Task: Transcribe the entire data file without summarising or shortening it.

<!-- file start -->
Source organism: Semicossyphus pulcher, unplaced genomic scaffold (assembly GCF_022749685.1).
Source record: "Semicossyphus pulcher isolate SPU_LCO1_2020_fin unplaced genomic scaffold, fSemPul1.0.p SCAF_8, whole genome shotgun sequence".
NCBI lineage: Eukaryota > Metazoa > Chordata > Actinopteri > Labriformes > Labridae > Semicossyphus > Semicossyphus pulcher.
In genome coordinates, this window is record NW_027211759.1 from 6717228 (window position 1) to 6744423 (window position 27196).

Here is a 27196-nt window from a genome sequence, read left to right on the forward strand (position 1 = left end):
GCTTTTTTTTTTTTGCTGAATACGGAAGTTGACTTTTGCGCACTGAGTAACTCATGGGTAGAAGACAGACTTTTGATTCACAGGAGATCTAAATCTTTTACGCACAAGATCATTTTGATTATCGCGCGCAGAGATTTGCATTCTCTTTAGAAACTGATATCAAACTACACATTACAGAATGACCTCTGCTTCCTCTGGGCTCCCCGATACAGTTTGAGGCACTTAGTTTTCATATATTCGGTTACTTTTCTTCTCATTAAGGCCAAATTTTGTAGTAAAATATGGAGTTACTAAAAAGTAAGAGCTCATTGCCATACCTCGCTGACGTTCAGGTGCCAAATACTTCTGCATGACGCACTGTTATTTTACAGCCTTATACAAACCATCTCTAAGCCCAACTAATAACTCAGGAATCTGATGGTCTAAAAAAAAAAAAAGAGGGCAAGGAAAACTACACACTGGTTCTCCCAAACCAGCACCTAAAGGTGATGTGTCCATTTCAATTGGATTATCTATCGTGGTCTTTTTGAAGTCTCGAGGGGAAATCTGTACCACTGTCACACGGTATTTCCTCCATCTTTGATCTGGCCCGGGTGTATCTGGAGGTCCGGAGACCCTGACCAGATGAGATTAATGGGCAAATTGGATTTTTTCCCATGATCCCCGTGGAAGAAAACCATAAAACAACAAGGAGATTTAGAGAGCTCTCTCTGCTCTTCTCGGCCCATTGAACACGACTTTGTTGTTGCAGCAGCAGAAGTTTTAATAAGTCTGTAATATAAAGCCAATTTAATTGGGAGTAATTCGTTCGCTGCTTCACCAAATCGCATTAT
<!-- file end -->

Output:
Source organism: Semicossyphus pulcher, unplaced genomic scaffold (assembly GCF_022749685.1).
Source record: "Semicossyphus pulcher isolate SPU_LCO1_2020_fin unplaced genomic scaffold, fSemPul1.0.p SCAF_8, whole genome shotgun sequence".
NCBI lineage: Eukaryota > Metazoa > Chordata > Actinopteri > Labriformes > Labridae > Semicossyphus > Semicossyphus pulcher.
In genome coordinates, this window is record NW_027211759.1 from 6717228 (window position 1) to 6744423 (window position 27196).

Here is a 27196-nt window from a genome sequence, read left to right on the forward strand (position 1 = left end):
GCTTTTTTTTTTTTGCTGAATACGGAAGTTGACTTTTGCGCACTGAGTAACTCATGGGTAGAAGACAGACTTTTGATTCACAGGAGATCTAAATCTTTTACGCACAAGATCATTTTGATTATCGCGCGCAGAGATTTGCATTCTCTTTAGAAACTGATATCAAACTACACATTACAGAATGACCTCTGCTTCCTCTGGGCTCCCCGATACAGTTTGAGGCACTTAGTTTTCATATATTCGGTTACTTTTCTTCTCATTAAGGCCAAATTTTGTAGTAAAATATGGAGTTACTAAAAAGTAAGAGCTCATTGCCATACCTCGCTGACGTTCAGGTGCCAAATACTTCTGCATGACGCACTGTTATTTTACAGCCTTATACAAACCATCTCTAAGCCCAACTAATAACTCAGGAATCTGATGGTCTAAAAAAAAAAAAAGAGGGCAAGGAAAACTACACACTGGTTCTCCCAAACCAGCACCTAAAGGTGATGTGTCCATTTCAATTGGATTATCTATCGTGGTCTTTTTGAAGTCTCGAGGGGAAATCTGTACCACTGTCACACGGTATTTCCTCCATCTTTGATCTGGCCCGGGTGTATCTGGAGGTCCGGAGACCCTGACCAGATGAGATTAATGGGCAAATTGGATTTTTTCCCATGATCCCCGTGGAAGAAAACCATAAAACAACAAGGAGATTTAGAGAGCTCTCTCTGCTCTTCTCGGCCCATTGAACACGACTTTGTTGTTGCAGCAGCAGAAGTTTTAATAAGTCTGTAATATAAAGCCAATTTAATTGGGAGTAATTCGTTCGCTGCTTCACCAAATCGCATTAT